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Thread: Using Risk Parity

  1. #1
    Join Date
    Aug 2014

    Default Using Risk Parity

    Risk parity in foreign exchange results when there is no price differential in trading. This state of affairs greatly reduces or omits totally any opportunities of arbitrage profits in forex strategy. It still allows for profits to be made by long term investors, however.

    Those seeking to profit from arbitrage trades capitalize on inefficiencies in the market. An opportunity for an arbitrage profit results when a foreign currency unit is selling at different prices in different exchanges. To profit, a buyer will quickly buy the foreign currency in one market at a lower price, and then sell it in another at a higher price. The price differential is booked as profit.

    The condition of risk parity is based on capital mobility and perfect information in the foreign exchange markets, as with all others. For capital mobility, there is present the means that funds will seek the most effective methods to profit from the most efficient usage. The advanced technology of today guarantees that this element remains a constant and is also continually being improved.

    That too is almost the case for perfect information. This element of the efficient market schools of thought is that all available information has been accurately factored in the price of an asset, which minimizes trades based on a flaw in the system. If that were true, however, there would be no school of value investing that has resulted making Warren Buffett, its most prominent practitioner, worth over $50 billion and considered by many to be the best ever.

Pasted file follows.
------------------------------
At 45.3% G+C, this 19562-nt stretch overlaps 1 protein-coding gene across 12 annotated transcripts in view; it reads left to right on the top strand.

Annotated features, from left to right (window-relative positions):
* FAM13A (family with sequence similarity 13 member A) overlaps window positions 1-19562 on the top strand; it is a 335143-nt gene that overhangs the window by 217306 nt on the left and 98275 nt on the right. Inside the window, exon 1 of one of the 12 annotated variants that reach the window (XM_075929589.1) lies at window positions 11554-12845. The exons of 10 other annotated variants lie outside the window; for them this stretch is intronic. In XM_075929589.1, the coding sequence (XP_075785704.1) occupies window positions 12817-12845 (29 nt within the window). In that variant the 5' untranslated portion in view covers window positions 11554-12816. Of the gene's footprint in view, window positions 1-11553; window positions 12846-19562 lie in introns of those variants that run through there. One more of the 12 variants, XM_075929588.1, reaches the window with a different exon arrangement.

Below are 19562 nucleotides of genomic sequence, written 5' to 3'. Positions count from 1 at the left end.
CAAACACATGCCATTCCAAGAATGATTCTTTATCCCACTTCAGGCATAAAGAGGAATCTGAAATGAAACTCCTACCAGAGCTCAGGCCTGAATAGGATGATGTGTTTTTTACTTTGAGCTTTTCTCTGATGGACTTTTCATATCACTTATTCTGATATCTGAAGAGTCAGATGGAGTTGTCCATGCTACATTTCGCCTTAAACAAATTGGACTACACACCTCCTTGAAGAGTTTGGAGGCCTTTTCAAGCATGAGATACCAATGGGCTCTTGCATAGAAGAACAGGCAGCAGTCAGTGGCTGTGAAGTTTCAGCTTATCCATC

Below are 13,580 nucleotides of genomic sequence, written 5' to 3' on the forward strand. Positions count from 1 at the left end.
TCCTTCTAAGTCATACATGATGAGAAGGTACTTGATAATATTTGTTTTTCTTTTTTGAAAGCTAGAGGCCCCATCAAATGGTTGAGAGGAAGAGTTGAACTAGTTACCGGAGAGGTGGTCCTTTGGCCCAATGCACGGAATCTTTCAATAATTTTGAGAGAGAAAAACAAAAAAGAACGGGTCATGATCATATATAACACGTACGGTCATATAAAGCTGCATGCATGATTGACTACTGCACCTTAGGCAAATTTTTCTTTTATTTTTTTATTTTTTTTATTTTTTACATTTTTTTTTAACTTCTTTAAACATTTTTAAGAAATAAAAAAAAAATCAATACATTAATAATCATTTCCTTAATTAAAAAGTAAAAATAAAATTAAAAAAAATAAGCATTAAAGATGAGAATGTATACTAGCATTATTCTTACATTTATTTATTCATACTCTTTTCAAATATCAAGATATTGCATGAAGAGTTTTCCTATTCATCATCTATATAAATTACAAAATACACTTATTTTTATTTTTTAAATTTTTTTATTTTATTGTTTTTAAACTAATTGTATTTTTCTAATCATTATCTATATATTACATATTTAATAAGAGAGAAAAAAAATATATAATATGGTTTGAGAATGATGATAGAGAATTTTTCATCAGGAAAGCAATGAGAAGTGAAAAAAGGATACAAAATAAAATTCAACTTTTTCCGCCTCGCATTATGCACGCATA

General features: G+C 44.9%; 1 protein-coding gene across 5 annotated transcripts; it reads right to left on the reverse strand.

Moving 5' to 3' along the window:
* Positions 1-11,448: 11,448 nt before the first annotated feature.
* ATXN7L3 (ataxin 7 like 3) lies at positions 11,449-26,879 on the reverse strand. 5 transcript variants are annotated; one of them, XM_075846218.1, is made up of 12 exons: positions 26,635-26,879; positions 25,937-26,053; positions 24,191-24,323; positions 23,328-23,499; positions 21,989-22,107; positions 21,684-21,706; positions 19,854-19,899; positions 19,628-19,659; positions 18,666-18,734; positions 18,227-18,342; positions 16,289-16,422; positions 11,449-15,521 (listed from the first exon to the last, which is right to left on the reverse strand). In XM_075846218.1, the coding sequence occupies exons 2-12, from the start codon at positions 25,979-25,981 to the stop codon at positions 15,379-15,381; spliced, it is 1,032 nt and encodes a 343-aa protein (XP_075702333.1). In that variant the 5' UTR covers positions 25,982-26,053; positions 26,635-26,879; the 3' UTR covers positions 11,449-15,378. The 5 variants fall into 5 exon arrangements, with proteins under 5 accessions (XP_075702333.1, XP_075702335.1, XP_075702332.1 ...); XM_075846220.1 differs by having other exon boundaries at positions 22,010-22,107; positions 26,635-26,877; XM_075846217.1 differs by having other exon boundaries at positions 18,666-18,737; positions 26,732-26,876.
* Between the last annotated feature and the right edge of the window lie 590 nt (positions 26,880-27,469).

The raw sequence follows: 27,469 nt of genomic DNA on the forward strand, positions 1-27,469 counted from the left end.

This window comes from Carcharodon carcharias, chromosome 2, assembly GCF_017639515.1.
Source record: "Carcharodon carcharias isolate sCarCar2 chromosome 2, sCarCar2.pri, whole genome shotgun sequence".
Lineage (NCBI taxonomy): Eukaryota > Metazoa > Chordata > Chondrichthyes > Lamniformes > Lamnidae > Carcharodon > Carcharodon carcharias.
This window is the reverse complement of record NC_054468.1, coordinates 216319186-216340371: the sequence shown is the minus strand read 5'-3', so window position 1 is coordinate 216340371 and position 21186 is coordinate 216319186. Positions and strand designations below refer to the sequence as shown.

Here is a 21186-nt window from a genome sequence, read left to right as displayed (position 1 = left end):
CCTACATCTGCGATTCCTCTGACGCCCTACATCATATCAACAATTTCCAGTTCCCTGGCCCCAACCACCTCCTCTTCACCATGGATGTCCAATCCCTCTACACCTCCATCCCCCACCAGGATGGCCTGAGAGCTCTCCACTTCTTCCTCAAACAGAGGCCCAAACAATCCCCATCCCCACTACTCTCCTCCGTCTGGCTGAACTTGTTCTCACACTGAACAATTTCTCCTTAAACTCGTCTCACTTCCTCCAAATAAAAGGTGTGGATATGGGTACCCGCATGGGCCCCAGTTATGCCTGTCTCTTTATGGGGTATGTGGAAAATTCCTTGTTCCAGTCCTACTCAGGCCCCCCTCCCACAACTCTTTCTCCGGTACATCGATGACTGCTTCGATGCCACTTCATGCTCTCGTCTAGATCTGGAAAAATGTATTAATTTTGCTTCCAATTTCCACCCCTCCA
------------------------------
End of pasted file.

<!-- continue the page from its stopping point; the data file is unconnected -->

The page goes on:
What accepting risk parity allows for is the opportunity for those who buy and sell in a forex strategy to profit like Warren Buffett, from long term movements in the price, hopefully upwards. Buffett has noted that Newton’s Fourth Law should be the greater the movements of a speculator, trader or investor, the lesser the returns. As Buffett has often stated about his holding period, “Long term is forever.”

    That is the opposite of an arbitrage forex strategy, which seeks to profit from market inefficiency in the pricing of a like asset. As Benjamin Graham, the founder of the value school of investing and inspiration for Warren Buffett has noted, speculators seek to profit from the conditions of the market. Investors seek to profit from the condition of the asset.

    Arbitrage is pure speculation as risk parity is long term investing.

    Profits are hoped for from a forex strategy based on the inefficient pricing of one foreign currency unit in one market as opposed to that price level for it in another. The last thing the punter wants to happen is to be caught in a position that results in a long term holding in foreign currency that was incorrectly thought to be a short term gain. Risk parity protects the long term investor who minimizes trades from being caught in that painful, costly position.

  2. #2
    Join Date
    Jan 2015


    The risk parity approach to portfolio asset allocation focuses on the amount of risk in each component rather than the specific dollar amounts invested in each component. In other words, risk parity focuses not on the allocation of capital (like traditional allocation models), but on the allocation of risk. Risk parity considers four different components: equities, credit, interest rates and commodities, and attempts to spread risk evenly across the asset classes. The goal of risk parity investing is to earn the same level of return with less volatility and risk, or to realize better returns with an equal amount of risk and volatility (versus traditional asset allocation strategies).

  3. #3
    Join Date
    Jan 2015


    A portfolio allocation strategy based on targeting risk levels across the various components of an investment portfolio. The risk parity approach to asset allocation allows investors to target specific levels of risk and to divide that risk equally across the entire investment portfolio in order to achieve optimal portfolio diversification for each individual investor. Risk parity strategies are in contrast to traditional allocation methods that are based on holding a certain percentage of investment classes, such as 60% stocks and 40% bonds, within one's investment portfolio.

  4. #4
    Join Date
    Nov 2014


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arbitrage, exchange, forex, forex strategy, information, level, long term, markets, short term, spread, strategies, strategy, system, trader, trading

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